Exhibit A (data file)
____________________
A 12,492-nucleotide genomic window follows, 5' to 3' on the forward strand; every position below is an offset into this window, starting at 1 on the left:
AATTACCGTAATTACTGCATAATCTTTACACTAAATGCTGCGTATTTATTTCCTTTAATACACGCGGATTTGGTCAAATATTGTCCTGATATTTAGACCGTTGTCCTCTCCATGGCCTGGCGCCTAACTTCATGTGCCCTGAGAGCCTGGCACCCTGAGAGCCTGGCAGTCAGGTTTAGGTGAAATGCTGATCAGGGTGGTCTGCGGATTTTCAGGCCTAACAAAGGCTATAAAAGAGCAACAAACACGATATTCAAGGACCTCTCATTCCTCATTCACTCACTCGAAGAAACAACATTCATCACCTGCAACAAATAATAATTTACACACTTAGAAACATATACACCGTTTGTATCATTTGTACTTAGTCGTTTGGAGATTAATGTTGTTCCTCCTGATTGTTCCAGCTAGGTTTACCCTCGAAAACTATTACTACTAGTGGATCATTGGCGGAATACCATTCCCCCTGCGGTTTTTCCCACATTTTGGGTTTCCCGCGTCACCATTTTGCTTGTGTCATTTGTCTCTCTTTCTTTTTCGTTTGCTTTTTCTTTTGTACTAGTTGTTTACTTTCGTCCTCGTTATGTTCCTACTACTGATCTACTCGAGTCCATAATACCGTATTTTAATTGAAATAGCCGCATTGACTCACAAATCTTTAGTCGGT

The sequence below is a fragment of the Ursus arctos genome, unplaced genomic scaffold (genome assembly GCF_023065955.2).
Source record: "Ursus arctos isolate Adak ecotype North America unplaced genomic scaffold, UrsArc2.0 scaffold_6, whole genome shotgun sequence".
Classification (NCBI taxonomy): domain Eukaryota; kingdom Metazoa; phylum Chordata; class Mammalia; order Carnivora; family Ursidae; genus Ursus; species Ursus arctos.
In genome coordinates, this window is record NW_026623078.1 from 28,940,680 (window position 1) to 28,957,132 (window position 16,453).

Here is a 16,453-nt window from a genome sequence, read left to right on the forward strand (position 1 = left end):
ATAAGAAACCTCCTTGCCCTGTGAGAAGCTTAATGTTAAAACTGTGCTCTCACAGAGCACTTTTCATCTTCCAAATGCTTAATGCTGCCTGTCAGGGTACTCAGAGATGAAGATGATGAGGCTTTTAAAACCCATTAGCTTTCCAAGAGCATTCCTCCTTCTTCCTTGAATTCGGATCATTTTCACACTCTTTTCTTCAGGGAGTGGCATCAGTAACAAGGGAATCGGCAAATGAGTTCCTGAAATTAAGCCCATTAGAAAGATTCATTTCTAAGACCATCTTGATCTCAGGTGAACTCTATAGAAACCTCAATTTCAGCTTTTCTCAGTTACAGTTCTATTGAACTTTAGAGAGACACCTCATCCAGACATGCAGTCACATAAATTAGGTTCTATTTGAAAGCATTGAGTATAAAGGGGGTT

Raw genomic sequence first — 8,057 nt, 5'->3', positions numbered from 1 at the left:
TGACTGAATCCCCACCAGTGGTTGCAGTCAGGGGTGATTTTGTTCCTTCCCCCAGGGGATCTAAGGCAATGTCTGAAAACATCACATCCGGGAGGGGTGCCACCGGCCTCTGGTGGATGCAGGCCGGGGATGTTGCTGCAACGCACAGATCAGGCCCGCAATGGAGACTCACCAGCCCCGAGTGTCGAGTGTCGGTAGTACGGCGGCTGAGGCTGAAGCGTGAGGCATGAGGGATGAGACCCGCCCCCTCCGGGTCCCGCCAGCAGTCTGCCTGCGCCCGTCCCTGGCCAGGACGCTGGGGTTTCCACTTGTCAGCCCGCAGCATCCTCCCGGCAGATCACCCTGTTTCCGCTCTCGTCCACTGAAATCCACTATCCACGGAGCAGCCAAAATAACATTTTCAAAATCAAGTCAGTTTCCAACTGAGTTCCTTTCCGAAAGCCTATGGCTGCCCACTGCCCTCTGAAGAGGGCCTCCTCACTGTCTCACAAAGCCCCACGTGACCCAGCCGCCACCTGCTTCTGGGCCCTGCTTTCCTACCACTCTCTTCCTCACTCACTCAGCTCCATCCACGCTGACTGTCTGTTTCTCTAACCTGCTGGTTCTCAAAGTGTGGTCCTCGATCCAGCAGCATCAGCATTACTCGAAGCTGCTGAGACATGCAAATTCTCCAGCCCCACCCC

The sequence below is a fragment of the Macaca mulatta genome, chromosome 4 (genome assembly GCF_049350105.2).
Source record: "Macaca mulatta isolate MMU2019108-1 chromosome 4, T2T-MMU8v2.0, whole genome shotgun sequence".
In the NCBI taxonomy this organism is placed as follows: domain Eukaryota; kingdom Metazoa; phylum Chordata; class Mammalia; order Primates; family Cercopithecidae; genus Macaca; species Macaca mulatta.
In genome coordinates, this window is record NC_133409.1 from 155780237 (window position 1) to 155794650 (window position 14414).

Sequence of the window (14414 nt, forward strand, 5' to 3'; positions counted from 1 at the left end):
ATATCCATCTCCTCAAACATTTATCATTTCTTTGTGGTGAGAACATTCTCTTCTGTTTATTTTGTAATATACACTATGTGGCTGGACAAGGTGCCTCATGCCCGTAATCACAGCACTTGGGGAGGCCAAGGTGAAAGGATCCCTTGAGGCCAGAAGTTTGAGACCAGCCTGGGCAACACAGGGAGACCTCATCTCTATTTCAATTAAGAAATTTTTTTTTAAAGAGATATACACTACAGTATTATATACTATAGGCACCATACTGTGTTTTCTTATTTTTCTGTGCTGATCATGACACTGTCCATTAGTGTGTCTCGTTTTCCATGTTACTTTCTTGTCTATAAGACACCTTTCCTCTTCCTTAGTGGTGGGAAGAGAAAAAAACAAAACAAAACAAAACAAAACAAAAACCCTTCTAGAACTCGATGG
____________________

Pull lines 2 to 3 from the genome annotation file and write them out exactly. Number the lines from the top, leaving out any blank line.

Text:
AATTACCGTAATTACTGCATAATCTTTACACTAAATGCTGCGTATTTATTTCCTTTAATACACGCGGATTTGGTCAAATATTGTCCTGATATTTAGACCGTTGTCCTCTCCATGGCCTGGCGCCTAACTTCATGTGCCCTGAGAGCCTGGCACCCTGAGAGCCTGGCAGTCAGGTTTAGGTGAAATGCTGATCAGGGTGGTCTGCGGATTTTCAGGCCTAACAAAGGCTATAAAAGAGCAACAAACACGATATTCAAGGACCTCTCATTCCTCATTCACTCACTCGAAGAAACAACATTCATCACCTGCAACAAATAATAATTTACACACTTAGAAACATATACACCGTTTGTATCATTTGTACTTAGTCGTTTGGAGATTAATGTTGTTCCTCCTGATTGTTCCAGCTAGGTTTACCCTCGAAAACTATTACTACTAGTGGATCATTGGCGGAATACCATTCCCCCTGCGGTTTTTCCCACATTTTGGGTTTCCCGCGTCACCATTTTGCTTGTGTCATTTGTCTCTCTTTCTTTTTCGTTTGCTTTTTCTTTTGTACTAGTTGTTTACTTTCGTCCTCGTTATGTTCCTACTACTGATCTACTCGAGTCCATAATACCGTATTTTAATTGAAATAGCCGCATTGACTCACAAATCTTTAGTCGGT

The sequence below is a fragment of the Ursus arctos genome, unplaced genomic scaffold (genome assembly GCF_023065955.2).